Architecture Maestro from Now On
Over the past couple of years, I’ve used GPT-3 almost every day to prototype, experiment, and to generally offload as much business and technical work as I can.
This past week I’ve been using GPT-4, and it’s a big leap over GPT-3.
With GPT-4, my coding approach has evolved to become predominantly AI-native. As opposed to GPT-3, where I was the primary coder still, GPT-4 positions me as the “architecture maestro,” overseeing the codebase structure, requirements, objectives, testing, and AI management, and GPT-4 does all of the coding.
This workflow can be summarized as:
- Incorporate existing code relevant to my objectives
- Outline desired changes or additions to the code
- Evaluate GPT-4’s output
- Request further modifications or additions
For example, I maintain a home NAS containing over 20 years of family photos, managed by Ruby scripts that leverage rsync for file organization (by year/month/day) and glacier for backups.
This past weekend, I pasted my existing code into GPT-4 sandbox and requested, “pull out the exif data from photos, use that to extract any geo-data, use APIs to determine city/region/country from that, and put all the useful info (camera name, shutter speed, etc) in index.json files in each folder along with the full file path and relevant information in a hash format.”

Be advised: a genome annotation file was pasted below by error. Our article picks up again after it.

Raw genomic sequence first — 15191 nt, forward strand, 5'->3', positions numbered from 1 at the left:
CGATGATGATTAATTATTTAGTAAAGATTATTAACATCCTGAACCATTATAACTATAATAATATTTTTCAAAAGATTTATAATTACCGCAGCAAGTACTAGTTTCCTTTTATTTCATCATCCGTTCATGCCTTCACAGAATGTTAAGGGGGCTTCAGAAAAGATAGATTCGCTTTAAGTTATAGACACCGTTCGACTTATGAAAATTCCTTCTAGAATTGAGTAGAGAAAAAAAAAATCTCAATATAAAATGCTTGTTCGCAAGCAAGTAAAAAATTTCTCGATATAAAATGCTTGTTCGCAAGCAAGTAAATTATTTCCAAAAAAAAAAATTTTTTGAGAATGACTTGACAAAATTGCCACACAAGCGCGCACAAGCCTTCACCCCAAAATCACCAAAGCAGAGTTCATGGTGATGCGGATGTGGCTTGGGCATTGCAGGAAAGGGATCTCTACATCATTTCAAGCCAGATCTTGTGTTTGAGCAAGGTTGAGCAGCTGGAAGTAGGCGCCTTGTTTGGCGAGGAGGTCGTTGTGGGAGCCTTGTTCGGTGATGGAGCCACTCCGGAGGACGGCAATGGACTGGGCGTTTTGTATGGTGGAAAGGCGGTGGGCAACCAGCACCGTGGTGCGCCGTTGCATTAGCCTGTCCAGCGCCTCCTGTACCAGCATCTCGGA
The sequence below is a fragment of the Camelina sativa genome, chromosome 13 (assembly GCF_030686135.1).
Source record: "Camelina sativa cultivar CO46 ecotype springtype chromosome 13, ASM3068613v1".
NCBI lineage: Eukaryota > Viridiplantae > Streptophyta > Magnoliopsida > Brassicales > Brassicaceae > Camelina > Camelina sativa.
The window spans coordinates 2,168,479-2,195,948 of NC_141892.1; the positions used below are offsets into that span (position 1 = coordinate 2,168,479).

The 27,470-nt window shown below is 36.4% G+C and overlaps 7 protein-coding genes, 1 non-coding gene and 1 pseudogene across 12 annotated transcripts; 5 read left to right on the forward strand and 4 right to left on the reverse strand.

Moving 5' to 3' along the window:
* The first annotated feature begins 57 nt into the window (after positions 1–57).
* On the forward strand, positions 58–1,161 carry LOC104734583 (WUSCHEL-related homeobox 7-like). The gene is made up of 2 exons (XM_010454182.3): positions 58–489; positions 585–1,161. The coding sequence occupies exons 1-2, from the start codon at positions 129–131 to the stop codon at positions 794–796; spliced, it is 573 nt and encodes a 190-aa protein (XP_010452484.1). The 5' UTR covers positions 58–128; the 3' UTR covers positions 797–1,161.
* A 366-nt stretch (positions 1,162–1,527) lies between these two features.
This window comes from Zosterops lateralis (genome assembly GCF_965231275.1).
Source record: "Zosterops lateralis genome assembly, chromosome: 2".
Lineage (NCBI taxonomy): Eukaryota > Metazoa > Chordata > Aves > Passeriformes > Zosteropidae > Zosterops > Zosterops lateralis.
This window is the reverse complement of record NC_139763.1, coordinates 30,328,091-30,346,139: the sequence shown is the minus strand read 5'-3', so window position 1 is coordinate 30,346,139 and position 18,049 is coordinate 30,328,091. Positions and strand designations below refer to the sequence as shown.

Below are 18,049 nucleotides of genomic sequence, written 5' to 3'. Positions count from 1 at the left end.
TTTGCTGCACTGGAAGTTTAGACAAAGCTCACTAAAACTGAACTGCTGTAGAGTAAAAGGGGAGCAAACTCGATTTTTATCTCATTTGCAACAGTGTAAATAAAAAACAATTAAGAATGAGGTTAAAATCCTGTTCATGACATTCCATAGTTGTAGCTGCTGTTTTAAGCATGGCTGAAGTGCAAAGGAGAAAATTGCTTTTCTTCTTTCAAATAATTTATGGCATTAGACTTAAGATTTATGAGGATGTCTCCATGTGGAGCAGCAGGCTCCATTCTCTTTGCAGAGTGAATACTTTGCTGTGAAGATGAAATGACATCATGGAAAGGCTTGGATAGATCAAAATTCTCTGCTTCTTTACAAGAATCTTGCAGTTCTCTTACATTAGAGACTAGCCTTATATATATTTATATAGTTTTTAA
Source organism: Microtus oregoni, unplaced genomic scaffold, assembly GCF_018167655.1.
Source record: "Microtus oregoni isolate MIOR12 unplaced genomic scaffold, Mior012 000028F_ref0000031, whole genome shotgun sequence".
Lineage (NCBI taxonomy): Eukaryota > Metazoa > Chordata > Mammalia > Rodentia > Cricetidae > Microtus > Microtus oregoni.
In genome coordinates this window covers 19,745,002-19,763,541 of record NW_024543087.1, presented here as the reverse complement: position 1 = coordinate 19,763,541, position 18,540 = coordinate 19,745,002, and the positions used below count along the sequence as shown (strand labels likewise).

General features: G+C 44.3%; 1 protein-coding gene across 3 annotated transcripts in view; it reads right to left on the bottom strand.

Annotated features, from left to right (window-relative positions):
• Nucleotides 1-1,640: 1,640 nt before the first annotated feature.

GPT-4 ran for 30 seconds or so. I read through the code and it looked great:
(a) rewrote parts of my existing code to do a better/cleaner job of the basic directory crawling and rsync code
(b) suggested gems for exif and reverse geocode and wrote the code to handle that
(c) added (and documented) code to create the index.json files
I replaced my old code and ran it. Oops, an error with the gem. I pasted that in to the chat. “Looks like you’re using an older version of that gem, try replacing the line of code [x] with [y]”. That fixed the error and everything ran perfectly.
Hmm, “I’d like this to run faster” I thought. “Make it faster”. GPT-4 dutifully pointed out that the IO bound operations could be parallelized, and created a refactor do to that.
“It should would be great to have a progress bar”. Done. GPT-4 seamlessly integrated one and pointed out that, due to the multi-threading, it would need to use a mutex.
Except for the minor gem version error, GPT-4’s output was flawless and efficient. The entire process took mere minutes, saving me a day’s worth of manual coding.
I’m the architecture maestro and AI will do the coding from now on.